Interior Will Ensure Land and Water Conservation Fund Is Used Where It’s Needed Most
Hunters and anglers call for prioritization of projects that increase public access to recreational opportunities
The Department of Interior announced today that it will be reducing restrictions on the availability of Land and Water Conservation Fund investments, ensuring that these dollars are used for the best possible opportunities to enhance public land access and habitat.
The LWCF was plussed up last August after the Great American Outdoors Act became law, marking one of the greatest bipartisan conservation achievements in decades. The bill guarantees full funding for the program at $900 million each year. Today’s announcement overturns Secretarial Order 3388, which deprioritized Bureau of Land Management lands for consideration for LWCF projects and gave county commissioners veto authority over private landowners’ decisions to sell their land.
“We are pleased the Department is doing away with rules that could have crippled getting these critical dollars to the ground,” said Whit Fosburgh, president and CEO of the Theodore Roosevelt Conservation Partnership. “Sportsmen and sportswomen want to ensure that the LWCF is working to increase public access to outdoor recreation opportunities and conserve important habitats. This is going to require investments in agency capacity, prioritization of areas with recreational value, and coordination between federal, state, and private partners. We appreciate that hunters and anglers are being heard in this process.”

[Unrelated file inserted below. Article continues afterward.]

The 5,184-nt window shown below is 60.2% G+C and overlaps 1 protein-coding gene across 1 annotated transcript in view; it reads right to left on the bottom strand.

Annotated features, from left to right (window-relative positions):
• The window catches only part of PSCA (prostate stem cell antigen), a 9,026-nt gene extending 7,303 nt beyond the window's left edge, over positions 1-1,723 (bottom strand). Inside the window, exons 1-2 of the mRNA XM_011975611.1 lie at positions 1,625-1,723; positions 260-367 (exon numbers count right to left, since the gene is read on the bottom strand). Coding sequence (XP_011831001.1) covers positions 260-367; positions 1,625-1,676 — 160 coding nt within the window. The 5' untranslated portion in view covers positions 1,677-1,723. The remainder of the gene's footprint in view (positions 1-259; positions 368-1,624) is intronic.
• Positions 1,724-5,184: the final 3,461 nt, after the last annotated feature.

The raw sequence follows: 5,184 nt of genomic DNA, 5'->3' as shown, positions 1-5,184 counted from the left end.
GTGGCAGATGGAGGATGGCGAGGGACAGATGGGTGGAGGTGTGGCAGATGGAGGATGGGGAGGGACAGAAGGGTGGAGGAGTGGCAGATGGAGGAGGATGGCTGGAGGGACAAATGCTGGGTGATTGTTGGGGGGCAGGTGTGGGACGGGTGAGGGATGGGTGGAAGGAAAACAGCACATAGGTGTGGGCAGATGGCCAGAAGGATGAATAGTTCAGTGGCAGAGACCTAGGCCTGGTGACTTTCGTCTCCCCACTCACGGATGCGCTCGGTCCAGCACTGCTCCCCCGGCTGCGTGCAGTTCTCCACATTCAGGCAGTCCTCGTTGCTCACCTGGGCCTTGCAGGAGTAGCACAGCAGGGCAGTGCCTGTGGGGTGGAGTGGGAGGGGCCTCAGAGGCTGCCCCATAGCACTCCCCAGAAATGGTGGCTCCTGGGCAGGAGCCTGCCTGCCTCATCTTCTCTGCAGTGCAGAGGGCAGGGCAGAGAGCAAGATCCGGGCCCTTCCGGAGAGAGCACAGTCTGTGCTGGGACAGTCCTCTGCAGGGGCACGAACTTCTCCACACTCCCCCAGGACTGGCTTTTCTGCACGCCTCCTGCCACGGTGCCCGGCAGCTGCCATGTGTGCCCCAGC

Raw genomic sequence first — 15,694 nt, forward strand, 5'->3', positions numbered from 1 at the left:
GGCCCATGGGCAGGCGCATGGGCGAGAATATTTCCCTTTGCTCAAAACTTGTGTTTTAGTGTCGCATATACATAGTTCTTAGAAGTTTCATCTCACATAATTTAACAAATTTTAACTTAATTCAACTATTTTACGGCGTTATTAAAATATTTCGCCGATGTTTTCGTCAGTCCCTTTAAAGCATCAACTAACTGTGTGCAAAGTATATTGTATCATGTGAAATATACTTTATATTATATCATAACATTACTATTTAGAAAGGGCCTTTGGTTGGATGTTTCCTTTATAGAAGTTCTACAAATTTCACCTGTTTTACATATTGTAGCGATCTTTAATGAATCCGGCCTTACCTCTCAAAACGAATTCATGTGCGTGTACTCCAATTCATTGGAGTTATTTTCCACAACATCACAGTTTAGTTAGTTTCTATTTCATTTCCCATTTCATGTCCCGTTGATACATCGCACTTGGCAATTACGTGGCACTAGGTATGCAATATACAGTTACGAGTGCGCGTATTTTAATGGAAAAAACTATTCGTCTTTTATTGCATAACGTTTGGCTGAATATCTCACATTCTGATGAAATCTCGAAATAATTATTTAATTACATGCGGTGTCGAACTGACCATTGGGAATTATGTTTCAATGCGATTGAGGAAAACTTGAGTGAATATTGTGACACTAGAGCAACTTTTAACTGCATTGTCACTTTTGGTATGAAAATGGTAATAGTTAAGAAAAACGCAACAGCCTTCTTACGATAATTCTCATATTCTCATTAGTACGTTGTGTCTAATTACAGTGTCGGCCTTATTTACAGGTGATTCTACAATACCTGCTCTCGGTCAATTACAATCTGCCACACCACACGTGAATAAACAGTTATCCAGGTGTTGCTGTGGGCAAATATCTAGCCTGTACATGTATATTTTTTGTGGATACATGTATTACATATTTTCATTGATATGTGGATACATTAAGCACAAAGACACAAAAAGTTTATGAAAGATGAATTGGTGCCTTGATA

In addition to prioritizing the conservation of habitat and access through federal lands, the Land and Water Conservation Fund provides matching grants to state and tribal governments for the development of fishing areas, hunting access, hiking and biking trails, city parks, and urban green spaces.
“Whether you live in New York City or Cody, Wyoming, the COVID pandemic has shown us that access to the outdoors is critical for our health and wellbeing,” said Christy Plumer, chief conservation officer of the TRCP. “The LWCF opens doors for people to experience our natural resources, while also investing in local economies and creating jobs.”
“Proper implementation of the Land and Water Conservation Fund can make a lasting difference on these landscapes,” said Joel Webster, senior director of TRCP’s western programs. “Looking forward, if states can put these investments toward conserving fish and wildlife habitat and increasing public access, it will benefit generations of hunters and anglers to come.”